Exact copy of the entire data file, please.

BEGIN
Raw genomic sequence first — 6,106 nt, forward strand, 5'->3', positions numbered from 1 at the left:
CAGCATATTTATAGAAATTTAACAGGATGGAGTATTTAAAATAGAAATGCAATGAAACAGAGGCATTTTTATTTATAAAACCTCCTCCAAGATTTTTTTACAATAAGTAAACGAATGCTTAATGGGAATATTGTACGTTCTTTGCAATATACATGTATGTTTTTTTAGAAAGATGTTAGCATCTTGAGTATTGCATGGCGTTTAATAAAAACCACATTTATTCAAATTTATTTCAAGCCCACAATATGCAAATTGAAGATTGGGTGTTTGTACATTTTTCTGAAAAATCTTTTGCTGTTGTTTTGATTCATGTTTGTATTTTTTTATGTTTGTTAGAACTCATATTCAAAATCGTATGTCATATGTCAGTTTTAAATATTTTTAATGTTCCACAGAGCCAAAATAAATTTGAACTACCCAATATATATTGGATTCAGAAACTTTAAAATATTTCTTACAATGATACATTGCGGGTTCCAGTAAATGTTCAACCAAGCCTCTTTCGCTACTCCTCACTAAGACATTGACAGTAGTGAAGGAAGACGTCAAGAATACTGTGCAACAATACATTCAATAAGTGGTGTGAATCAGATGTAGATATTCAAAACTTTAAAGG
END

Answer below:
Raw genomic sequence first — 6,106 nt, forward strand, 5'->3', positions numbered from 1 at the left:
CAGCATATTTATAGAAATTTAACAGGATGGAGTATTTAAAATAGAAATGCAATGAAACAGAGGCATTTTTATTTATAAAACCTCCTCCAAGATTTTTTTACAATAAGTAAACGAATGCTTAATGGGAATATTGTACGTTCTTTGCAATATACATGTATGTTTTTTTAGAAAGATGTTAGCATCTTGAGTATTGCATGGCGTTTAATAAAAACCACATTTATTCAAATTTATTTCAAGCCCACAATATGCAAATTGAAGATTGGGTGTTTGTACATTTTTCTGAAAAATCTTTTGCTGTTGTTTTGATTCATGTTTGTATTTTTTTATGTTTGTTAGAACTCATATTCAAAATCGTATGTCATATGTCAGTTTTAAATATTTTTAATGTTCCACAGAGCCAAAATAAATTTGAACTACCCAATATATATTGGATTCAGAAACTTTAAAATATTTCTTACAATGATACATTGCGGGTTCCAGTAAATGTTCAACCAAGCCTCTTTCGCTACTCCTCACTAAGACATTGACAGTAGTGAAGGAAGACGTCAAGAATACTGTGCAACAATACATTCAATAAGTGGTGTGAATCAGATGTAGATATTCAAAACTTTAAAGG